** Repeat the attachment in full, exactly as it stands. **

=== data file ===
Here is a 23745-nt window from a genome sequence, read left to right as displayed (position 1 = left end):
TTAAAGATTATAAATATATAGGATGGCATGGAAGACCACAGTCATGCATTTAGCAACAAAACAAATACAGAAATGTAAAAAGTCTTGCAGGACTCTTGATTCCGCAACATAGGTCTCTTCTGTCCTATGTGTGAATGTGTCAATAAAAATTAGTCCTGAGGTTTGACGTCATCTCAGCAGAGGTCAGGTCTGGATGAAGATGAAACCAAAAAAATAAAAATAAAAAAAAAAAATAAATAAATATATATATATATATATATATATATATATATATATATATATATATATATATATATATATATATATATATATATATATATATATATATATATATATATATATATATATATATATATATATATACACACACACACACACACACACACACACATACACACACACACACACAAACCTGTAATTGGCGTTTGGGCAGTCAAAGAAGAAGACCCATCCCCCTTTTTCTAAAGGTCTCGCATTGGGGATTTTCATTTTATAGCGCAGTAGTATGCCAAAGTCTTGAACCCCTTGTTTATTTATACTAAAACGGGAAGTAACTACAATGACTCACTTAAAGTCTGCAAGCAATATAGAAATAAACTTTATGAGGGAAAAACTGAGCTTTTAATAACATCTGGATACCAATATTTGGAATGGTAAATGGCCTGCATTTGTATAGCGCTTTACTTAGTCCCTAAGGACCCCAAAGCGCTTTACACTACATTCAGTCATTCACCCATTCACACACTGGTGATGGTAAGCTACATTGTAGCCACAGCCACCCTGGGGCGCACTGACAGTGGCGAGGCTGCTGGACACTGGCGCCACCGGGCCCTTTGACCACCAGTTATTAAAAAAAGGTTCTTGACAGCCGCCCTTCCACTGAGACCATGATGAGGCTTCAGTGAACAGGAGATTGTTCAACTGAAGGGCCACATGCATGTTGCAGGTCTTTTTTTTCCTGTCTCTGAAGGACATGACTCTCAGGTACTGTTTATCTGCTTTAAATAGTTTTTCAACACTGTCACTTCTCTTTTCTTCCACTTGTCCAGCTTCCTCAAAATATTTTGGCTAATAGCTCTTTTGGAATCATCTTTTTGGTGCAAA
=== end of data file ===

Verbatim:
Here is a 23745-nt window from a genome sequence, read left to right as displayed (position 1 = left end):
TTAAAGATTATAAATATATAGGATGGCATGGAAGACCACAGTCATGCATTTAGCAACAAAACAAATACAGAAATGTAAAAAGTCTTGCAGGACTCTTGATTCCGCAACATAGGTCTCTTCTGTCCTATGTGTGAATGTGTCAATAAAAATTAGTCCTGAGGTTTGACGTCATCTCAGCAGAGGTCAGGTCTGGATGAAGATGAAACCAAAAAAATAAAAATAAAAAAAAAAAATAAATAAATATATATATATATATATATATATATATATATATATATATATATATATATATATATATATATATATATATATATATATATATATATATATATATATATATATATATATATATATATATATATACACACACACACACACACACACACACACATACACACACACACACACAAACCTGTAATTGGCGTTTGGGCAGTCAAAGAAGAAGACCCATCCCCCTTTTTCTAAAGGTCTCGCATTGGGGATTTTCATTTTATAGCGCAGTAGTATGCCAAAGTCTTGAACCCCTTGTTTATTTATACTAAAACGGGAAGTAACTACAATGACTCACTTAAAGTCTGCAAGCAATATAGAAATAAACTTTATGAGGGAAAAACTGAGCTTTTAATAACATCTGGATACCAATATTTGGAATGGTAAATGGCCTGCATTTGTATAGCGCTTTACTTAGTCCCTAAGGACCCCAAAGCGCTTTACACTACATTCAGTCATTCACCCATTCACACACTGGTGATGGTAAGCTACATTGTAGCCACAGCCACCCTGGGGCGCACTGACAGTGGCGAGGCTGCTGGACACTGGCGCCACCGGGCCCTTTGACCACCAGTTATTAAAAAAAGGTTCTTGACAGCCGCCCTTCCACTGAGACCATGATGAGGCTTCAGTGAACAGGAGATTGTTCAACTGAAGGGCCACATGCATGTTGCAGGTCTTTTTTTTCCTGTCTCTGAAGGACATGACTCTCAGGTACTGTTTATCTGCTTTAAATAGTTTTTCAACACTGTCACTTCTCTTTTCTTCCACTTGTCCAGCTTCCTCAAAATATTTTGGCTAATAGCTCTTTTGGAATCATCTTTTTGGTGCAAA